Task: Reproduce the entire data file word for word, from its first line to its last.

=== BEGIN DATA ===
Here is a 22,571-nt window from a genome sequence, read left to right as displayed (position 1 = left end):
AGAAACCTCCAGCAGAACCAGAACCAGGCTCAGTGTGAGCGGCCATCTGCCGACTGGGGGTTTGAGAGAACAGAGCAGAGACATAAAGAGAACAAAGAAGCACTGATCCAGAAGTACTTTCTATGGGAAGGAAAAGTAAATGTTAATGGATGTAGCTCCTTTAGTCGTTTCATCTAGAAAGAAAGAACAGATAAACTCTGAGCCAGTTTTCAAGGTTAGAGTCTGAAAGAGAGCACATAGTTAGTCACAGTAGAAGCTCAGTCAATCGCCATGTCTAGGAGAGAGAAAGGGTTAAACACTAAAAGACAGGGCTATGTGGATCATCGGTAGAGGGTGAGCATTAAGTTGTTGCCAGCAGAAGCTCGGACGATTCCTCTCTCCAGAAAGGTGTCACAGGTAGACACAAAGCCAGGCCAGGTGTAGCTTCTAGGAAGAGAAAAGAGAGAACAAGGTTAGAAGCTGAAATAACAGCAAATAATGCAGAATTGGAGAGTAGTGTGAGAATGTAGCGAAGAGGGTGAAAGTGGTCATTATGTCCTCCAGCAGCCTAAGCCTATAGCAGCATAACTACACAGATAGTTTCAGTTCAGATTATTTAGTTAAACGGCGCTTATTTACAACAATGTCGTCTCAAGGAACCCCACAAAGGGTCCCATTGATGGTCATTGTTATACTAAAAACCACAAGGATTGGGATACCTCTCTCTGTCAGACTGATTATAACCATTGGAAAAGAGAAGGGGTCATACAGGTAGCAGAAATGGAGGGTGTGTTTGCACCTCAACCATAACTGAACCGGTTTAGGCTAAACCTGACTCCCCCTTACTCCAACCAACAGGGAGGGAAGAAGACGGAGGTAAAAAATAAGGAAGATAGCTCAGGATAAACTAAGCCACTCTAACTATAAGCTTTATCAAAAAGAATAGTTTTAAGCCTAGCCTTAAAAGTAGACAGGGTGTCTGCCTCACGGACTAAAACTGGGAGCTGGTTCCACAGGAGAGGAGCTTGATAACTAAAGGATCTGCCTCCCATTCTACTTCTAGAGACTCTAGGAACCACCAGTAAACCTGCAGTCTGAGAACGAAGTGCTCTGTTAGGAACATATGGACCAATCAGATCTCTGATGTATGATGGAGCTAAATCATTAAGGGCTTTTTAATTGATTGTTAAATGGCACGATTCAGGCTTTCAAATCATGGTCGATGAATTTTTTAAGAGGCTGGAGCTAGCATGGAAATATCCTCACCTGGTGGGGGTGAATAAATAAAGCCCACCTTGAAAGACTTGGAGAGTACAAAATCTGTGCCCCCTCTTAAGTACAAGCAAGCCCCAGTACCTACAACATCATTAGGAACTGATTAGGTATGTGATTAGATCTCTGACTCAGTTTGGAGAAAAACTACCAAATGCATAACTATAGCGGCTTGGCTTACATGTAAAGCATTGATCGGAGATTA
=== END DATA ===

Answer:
Here is a 22,571-nt window from a genome sequence, read left to right as displayed (position 1 = left end):
AGAAACCTCCAGCAGAACCAGAACCAGGCTCAGTGTGAGCGGCCATCTGCCGACTGGGGGTTTGAGAGAACAGAGCAGAGACATAAAGAGAACAAAGAAGCACTGATCCAGAAGTACTTTCTATGGGAAGGAAAAGTAAATGTTAATGGATGTAGCTCCTTTAGTCGTTTCATCTAGAAAGAAAGAACAGATAAACTCTGAGCCAGTTTTCAAGGTTAGAGTCTGAAAGAGAGCACATAGTTAGTCACAGTAGAAGCTCAGTCAATCGCCATGTCTAGGAGAGAGAAAGGGTTAAACACTAAAAGACAGGGCTATGTGGATCATCGGTAGAGGGTGAGCATTAAGTTGTTGCCAGCAGAAGCTCGGACGATTCCTCTCTCCAGAAAGGTGTCACAGGTAGACACAAAGCCAGGCCAGGTGTAGCTTCTAGGAAGAGAAAAGAGAGAACAAGGTTAGAAGCTGAAATAACAGCAAATAATGCAGAATTGGAGAGTAGTGTGAGAATGTAGCGAAGAGGGTGAAAGTGGTCATTATGTCCTCCAGCAGCCTAAGCCTATAGCAGCATAACTACACAGATAGTTTCAGTTCAGATTATTTAGTTAAACGGCGCTTATTTACAACAATGTCGTCTCAAGGAACCCCACAAAGGGTCCCATTGATGGTCATTGTTATACTAAAAACCACAAGGATTGGGATACCTCTCTCTGTCAGACTGATTATAACCATTGGAAAAGAGAAGGGGTCATACAGGTAGCAGAAATGGAGGGTGTGTTTGCACCTCAACCATAACTGAACCGGTTTAGGCTAAACCTGACTCCCCCTTACTCCAACCAACAGGGAGGGAAGAAGACGGAGGTAAAAAATAAGGAAGATAGCTCAGGATAAACTAAGCCACTCTAACTATAAGCTTTATCAAAAAGAATAGTTTTAAGCCTAGCCTTAAAAGTAGACAGGGTGTCTGCCTCACGGACTAAAACTGGGAGCTGGTTCCACAGGAGAGGAGCTTGATAACTAAAGGATCTGCCTCCCATTCTACTTCTAGAGACTCTAGGAACCACCAGTAAACCTGCAGTCTGAGAACGAAGTGCTCTGTTAGGAACATATGGACCAATCAGATCTCTGATGTATGATGGAGCTAAATCATTAAGGGCTTTTTAATTGATTGTTAAATGGCACGATTCAGGCTTTCAAATCATGGTCGATGAATTTTTTAAGAGGCTGGAGCTAGCATGGAAATATCCTCACCTGGTGGGGGTGAATAAATAAAGCCCACCTTGAAAGACTTGGAGAGTACAAAATCTGTGCCCCCTCTTAAGTACAAGCAAGCCCCAGTACCTACAACATCATTAGGAACTGATTAGGTATGTGATTAGATCTCTGACTCAGTTTGGAGAAAAACTACCAAATGCATAACTATAGCGGCTTGGCTTACATGTAAAGCATTGATCGGAGATTA